Your Money My Life Goodbye does have a plot about a spy married to a nefarious woman financier who brings down large corporations a la Bernie Madoff – and this a full decade before Madoff became a synonym for fraud. But if you listen to the text in seven-syllable increments, it can virtually cease to be heard as text and sound like a repeating rhythm, like those optical illusions that can be seen either as a vase or as two faces. The effect illustrates perhaps better than anything in Ashley’s output his idea of speech being musical in and of itself. Towards the end of the work, in another complication, a bass ostinato starts grouping the chords into a syncopated 6/4 meter. Thus the text marks off chords in groupings of 15, and the ostinato creates a harmonic rhythm of 24 chords, for a quite complex but minimalistically steady five-against-eight cross-rhythm. I think we may have to call Your Money My Life Goodbye the most hard-core minimalist opera since Einstein on the Beach.

In addition, Ashley’s second recording of Atalanta, made in 2010, twenty-five years after the first recording, shows how far Ashley’s style moved towards minimalism in that quarter-century. The 1985 version is particularly chaotic by Ashley’s standards, though there are passages, such as this one, in which the six repeating chords and the recurring melody are clearly audible. By the 2010 recording, though, improvisation is absent, and the electronic backgrounds engineered by Tom Hamilton are consistent and predictable. In the first scene, “The Etchings,” each chord lasts five minutes. In “Empire,” of which we’ll hear an excerpt here of the first chord going into the second, the music takes more than half an hour to move through the six chords only twice. The second compact disc that contains the series of stories called “Au Pair” (text by Jacqueline Humbert) is entirely on an E-flat chord. Ashley unifies the stories by a motive of two rising half-steps, and each story continues the upward chromatic scale where the previous one leaves off, a very subtle kind of additive process.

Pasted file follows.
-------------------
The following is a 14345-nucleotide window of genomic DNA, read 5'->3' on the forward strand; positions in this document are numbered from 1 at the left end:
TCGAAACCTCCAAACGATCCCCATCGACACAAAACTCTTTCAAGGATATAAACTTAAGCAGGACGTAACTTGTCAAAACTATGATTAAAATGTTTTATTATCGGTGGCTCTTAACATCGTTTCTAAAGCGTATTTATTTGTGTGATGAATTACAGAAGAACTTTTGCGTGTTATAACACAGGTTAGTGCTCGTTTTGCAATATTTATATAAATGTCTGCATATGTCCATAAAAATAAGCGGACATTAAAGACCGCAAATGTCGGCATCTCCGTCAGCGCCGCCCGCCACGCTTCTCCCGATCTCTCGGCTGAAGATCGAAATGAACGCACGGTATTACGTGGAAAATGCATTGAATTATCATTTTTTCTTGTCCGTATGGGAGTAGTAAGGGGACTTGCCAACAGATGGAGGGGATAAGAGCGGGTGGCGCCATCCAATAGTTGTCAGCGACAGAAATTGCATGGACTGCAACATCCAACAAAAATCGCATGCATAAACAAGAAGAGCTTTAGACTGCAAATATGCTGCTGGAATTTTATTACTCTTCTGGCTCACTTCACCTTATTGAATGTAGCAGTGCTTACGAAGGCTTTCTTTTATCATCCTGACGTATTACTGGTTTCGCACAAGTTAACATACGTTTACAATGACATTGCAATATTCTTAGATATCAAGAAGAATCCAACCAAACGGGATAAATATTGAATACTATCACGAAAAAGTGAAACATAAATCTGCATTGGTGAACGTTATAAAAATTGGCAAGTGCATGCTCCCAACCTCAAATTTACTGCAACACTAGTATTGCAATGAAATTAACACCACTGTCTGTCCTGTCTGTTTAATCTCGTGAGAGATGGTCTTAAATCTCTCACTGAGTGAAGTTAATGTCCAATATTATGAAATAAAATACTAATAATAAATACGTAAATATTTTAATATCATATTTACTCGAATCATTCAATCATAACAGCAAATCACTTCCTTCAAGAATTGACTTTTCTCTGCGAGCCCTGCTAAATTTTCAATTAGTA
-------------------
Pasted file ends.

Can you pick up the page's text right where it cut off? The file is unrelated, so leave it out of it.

* * * * * * * * * * * * * *

Ashley’s lifelong commitment to both complexity and the drone concept make him an interesting, not-very-minimal-sounding minimalist. Over the decades, the drone concept has remained a constant in his music, while the complexity, if never absent, has gradually become more transparent, a randomization of details rather than an overloading of layers. Ashley’s born-again Feldmanism in later life may have colored his early intentions through 20-20 hindsight, but his relentless pursuit of uneventfulness has eventually turned him into a wary, reluctant, perhaps even unintentional minimalist, but a minimalist nonetheless.

 

Tweet about this on TwitterShare on FacebookShare on RedditEmail this to someone

Comments

  1. says

    Thank you for sharing this, it is really interesting reading. (Ashley is not a composer I know much about and have heard hardly any of his music.)

    KG replies: In the early 1980s, Ashley seemed as famous as Stockhausen, Feldman, and Berio, and I believe most Downtowners of my generation still think of him that way. But I think he, along with Laurie Anderson, Rhys Chatham, and some others aren’t as famous today because there was no classical-music or academic support to continue introducing them to younger audiences. He’s way too incredibly creative a figure to not survive.